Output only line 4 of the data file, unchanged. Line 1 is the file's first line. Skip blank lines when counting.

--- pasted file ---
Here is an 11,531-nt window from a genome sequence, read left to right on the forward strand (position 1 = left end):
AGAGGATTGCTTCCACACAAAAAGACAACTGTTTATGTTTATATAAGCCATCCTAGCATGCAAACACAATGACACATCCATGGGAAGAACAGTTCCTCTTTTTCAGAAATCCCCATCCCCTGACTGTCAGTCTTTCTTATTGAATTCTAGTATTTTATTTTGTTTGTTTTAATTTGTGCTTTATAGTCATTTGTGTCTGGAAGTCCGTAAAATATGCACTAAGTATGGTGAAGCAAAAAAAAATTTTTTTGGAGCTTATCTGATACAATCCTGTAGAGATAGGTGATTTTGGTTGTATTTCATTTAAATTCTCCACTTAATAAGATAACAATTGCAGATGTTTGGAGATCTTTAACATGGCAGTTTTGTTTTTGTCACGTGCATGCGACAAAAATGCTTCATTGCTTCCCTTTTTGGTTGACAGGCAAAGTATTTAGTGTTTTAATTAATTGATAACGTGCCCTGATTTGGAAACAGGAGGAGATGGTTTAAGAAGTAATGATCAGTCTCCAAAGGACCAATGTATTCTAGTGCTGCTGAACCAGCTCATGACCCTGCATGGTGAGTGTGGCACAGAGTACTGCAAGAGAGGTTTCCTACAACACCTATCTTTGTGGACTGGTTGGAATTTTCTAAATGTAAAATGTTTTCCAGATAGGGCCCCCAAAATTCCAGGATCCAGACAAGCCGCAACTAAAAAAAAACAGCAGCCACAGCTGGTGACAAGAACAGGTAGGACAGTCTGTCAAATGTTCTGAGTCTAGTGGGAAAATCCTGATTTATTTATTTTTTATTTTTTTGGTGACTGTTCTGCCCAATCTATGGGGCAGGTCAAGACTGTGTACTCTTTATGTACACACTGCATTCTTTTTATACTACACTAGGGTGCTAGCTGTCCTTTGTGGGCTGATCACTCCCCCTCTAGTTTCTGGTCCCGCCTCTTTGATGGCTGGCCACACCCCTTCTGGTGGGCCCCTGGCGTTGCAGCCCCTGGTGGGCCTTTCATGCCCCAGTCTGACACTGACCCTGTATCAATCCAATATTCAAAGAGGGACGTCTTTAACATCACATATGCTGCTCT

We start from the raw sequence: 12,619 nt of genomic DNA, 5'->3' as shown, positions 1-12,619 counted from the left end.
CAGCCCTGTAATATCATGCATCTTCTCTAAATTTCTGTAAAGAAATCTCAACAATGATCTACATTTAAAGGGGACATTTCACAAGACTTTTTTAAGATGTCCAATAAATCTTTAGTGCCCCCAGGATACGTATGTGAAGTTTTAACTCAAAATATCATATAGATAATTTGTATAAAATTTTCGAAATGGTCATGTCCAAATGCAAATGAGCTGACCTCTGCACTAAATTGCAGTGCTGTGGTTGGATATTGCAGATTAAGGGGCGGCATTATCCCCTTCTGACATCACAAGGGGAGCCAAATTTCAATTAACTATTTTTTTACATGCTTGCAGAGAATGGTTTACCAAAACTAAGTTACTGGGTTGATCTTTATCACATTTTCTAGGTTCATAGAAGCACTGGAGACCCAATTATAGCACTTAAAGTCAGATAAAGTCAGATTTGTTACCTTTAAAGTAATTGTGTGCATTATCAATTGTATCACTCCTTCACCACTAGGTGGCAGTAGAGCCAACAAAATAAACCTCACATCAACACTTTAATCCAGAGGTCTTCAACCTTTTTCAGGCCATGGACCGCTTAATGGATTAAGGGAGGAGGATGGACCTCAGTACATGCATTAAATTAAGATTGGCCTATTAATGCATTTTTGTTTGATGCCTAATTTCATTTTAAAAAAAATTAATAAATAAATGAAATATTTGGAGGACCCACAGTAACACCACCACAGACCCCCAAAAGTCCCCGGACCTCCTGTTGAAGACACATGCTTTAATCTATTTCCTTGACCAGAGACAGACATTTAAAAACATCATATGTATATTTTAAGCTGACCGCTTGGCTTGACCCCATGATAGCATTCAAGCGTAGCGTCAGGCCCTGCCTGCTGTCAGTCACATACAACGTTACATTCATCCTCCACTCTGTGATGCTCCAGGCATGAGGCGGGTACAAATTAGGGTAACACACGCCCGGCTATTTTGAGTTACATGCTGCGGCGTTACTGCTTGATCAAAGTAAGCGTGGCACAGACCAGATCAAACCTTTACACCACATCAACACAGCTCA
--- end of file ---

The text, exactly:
CAGCCCTGTAATATCATGCATCTTCTCTAAATTTCTGTAAAGAAATCTCAACAATGATCTACATTTAAAGGGGACATTTCACAAGACTTTTTTAAGATGTCCAATAAATCTTTAGTGCCCCCAGGATACGTATGTGAAGTTTTAACTCAAAATATCATATAGATAATTTGTATAAAATTTTCGAAATGGTCATGTCCAAATGCAAATGAGCTGACCTCTGCACTAAATTGCAGTGCTGTGGTTGGATATTGCAGATTAAGGGGCGGCATTATCCCCTTCTGACATCACAAGGGGAGCCAAATTTCAATTAACTATTTTTTTACATGCTTGCAGAGAATGGTTTACCAAAACTAAGTTACTGGGTTGATCTTTATCACATTTTCTAGGTTCATAGAAGCACTGGAGACCCAATTATAGCACTTAAAGTCAGATAAAGTCAGATTTGTTACCTTTAAAGTAATTGTGTGCATTATCAATTGTATCACTCCTTCACCACTAGGTGGCAGTAGAGCCAACAAAATAAACCTCACATCAACACTTTAATCCAGAGGTCTTCAACCTTTTTCAGGCCATGGACCGCTTAATGGATTAAGGGAGGAGGATGGACCTCAGTACATGCATTAAATTAAGATTGGCCTATTAATGCATTTTTGTTTGATGCCTAATTTCATTTTAAAAAAAATTAATAAATAAATGAAATATTTGGAGGACCCACAGTAACACCACCACAGACCCCCAAAAGTCCCCGGACCTCCTGTTGAAGACACATGCTTTAATCTATTTCCTTGACCAGAGACAGACATTTAAAAACATCATATGTATATTTTAAGCTGACCGCTTGGCTTGACCCCATGATAGCATTCAAGCGTAGCGTCAGGCCCTGCCTGCTGTCAGTCACATACAACGTTACATTCATCCTCCACTCTGTGATGCTCCAGGCATGAGGCGGGTACAAATTAGGGTAACACACGCCCGGCTATTTTGAGTTACATGCTGCGGCGTTACTGCTTGATCAAAGTAAGCGTGGCACAGACCAGATCAAACCTTTACACCACATCAACACAGCTCA